Well here we are on the morning of day 3 and i have to say it hasn't been as horrible as i had imagined. Wake up each morning and instantly grab a nicorette. shower get on with my day. Drinking a lot more coffee than i use to. i also gave up drinking pop & beer on the same day i quit the dip with hopes that if i have to cave i can cave on pop 1st then alcohol. gives me something to cave on without hurting my big goal (to quit chewing for good) no headaches or horrible cravings yet (is my body still just in shock?) lol. off to get another cup of coffee.

jgregg

jgregg

 

My story

A little introduction to get to know my story. I'm 31 years old. I started chewing in college & have been a heavy user since. I use about a can of grizzly wintergreen each day and 1/2 a can of Camel Snus. I have a wife & 3 wonderful kids. I have been wanting to quit for a while and set my quit day as October 1st. (today). Last night I wasn't sure how i would get thru the morning not having one in the shower and then on the way to work. I got up wanted one but didn't then on the way to work again wanted it but didn't. (feeling a little accomplished right now) I know it's only been a few hours but i am ready to kick this! Picked up some seeds & some packs of gum on my way to work. I'm not sure if people read these but i'm going to keep updating in hopes that it will help someone quit or maybe i can find someone to quit with me.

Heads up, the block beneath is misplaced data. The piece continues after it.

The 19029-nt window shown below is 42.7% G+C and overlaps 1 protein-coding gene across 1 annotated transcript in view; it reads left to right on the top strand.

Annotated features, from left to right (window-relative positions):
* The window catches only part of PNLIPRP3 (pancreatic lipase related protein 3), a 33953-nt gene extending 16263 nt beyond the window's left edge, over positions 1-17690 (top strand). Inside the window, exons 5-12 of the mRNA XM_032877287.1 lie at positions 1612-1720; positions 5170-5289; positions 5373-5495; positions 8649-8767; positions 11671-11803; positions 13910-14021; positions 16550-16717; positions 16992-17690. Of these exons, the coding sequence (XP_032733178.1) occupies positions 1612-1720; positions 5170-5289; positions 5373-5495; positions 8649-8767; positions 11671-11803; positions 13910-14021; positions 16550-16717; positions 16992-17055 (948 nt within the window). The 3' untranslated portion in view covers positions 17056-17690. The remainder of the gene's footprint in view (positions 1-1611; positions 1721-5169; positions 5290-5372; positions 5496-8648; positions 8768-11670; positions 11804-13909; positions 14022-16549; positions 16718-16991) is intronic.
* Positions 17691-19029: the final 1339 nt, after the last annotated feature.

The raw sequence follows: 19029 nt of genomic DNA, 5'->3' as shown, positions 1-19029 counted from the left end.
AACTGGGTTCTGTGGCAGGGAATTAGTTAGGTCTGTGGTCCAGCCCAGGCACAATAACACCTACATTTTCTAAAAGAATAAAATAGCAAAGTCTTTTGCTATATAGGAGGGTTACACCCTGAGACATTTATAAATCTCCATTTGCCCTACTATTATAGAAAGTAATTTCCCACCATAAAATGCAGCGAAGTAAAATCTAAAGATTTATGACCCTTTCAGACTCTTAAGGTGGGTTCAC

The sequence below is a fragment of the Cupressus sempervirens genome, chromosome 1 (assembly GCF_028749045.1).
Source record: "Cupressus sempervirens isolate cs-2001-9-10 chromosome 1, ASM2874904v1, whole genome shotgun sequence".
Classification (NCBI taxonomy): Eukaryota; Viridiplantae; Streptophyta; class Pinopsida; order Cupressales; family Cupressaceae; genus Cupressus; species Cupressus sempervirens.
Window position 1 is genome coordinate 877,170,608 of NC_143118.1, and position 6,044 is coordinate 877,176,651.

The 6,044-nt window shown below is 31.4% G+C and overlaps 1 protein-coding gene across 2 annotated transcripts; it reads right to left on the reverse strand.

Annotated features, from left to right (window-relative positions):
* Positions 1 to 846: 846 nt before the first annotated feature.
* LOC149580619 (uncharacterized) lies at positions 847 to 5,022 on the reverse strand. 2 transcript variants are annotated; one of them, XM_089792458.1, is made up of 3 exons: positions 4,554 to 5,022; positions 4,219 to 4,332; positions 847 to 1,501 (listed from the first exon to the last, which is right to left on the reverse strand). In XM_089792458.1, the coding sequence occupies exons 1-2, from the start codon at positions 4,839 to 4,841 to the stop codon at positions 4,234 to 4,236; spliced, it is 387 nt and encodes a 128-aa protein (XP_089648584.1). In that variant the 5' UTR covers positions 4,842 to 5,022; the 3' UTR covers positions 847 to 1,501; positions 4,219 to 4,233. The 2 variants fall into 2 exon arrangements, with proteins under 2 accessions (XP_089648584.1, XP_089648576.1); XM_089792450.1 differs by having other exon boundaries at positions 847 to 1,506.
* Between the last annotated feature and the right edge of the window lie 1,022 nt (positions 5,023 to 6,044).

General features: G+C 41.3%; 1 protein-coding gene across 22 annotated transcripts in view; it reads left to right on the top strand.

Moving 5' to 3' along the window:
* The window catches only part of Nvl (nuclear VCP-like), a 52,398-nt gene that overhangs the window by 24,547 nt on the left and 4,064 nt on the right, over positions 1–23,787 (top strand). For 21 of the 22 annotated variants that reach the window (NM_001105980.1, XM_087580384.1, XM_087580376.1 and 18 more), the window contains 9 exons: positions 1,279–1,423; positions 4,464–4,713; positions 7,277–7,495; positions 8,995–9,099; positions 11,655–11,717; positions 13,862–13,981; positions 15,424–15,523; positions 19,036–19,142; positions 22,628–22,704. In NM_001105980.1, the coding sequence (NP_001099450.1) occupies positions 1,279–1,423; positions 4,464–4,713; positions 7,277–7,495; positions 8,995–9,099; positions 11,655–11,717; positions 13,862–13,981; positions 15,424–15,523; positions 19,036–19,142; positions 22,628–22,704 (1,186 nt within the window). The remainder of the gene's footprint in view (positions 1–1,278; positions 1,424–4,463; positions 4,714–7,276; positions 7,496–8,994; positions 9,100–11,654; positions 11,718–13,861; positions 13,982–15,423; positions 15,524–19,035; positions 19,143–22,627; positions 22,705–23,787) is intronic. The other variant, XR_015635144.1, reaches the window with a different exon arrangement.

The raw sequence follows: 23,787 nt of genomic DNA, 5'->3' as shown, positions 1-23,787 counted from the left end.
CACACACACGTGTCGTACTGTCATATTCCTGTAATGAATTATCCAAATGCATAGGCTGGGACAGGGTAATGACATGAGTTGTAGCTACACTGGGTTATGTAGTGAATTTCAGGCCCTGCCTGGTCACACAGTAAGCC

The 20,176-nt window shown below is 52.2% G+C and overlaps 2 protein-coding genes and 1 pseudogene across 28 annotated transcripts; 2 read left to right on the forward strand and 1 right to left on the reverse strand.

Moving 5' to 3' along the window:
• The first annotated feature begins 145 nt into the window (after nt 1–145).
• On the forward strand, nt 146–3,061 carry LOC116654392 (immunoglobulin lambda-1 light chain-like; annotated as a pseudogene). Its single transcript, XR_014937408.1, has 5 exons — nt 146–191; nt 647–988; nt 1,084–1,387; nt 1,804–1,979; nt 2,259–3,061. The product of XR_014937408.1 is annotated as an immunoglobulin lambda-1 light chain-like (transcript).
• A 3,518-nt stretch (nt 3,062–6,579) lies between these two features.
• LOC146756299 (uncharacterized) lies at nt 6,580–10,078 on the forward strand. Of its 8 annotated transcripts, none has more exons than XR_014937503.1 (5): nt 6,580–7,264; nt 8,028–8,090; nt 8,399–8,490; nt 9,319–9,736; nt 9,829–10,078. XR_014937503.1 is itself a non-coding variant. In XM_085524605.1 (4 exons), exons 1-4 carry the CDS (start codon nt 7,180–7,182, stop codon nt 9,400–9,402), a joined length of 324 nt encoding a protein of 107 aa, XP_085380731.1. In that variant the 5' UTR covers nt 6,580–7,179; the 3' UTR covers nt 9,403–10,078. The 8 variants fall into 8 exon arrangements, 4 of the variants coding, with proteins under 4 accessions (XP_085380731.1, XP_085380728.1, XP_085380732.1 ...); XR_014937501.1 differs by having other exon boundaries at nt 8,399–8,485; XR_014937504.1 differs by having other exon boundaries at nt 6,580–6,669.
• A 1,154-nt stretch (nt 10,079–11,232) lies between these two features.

jgregg

jgregg

 

Gonna Quit

I have been chewing a can a day for 13 years and have "quit" multiple times. Just found this site and have set a quit date for 09-04-13. Need all the help I can get. Thanks!

targhee_hunter

targhee_hunter

 

Good Day

I just realized that in the last 90-days, I haven't once thought "I need to quit chewing tobacco". Before this, I would say "I need to quit this shit" at least once a week. More so if my gums were sore, or I got that effin white wrinkly patch on my lip.   Today I am free of it, and today was good. One day at a time, and I'm looking forward to more days like this. I know I see alot of posts about craves for the rest of our lives, and you've got to stay committed to quitting forever. We did this to ourselves, and this is the price we must pay. But if there is more of this out there, I'm all in! I want everyone to feel this good and even better. This site will help us all get a taste! I'm hooked!

maquit

maquit

 

i need help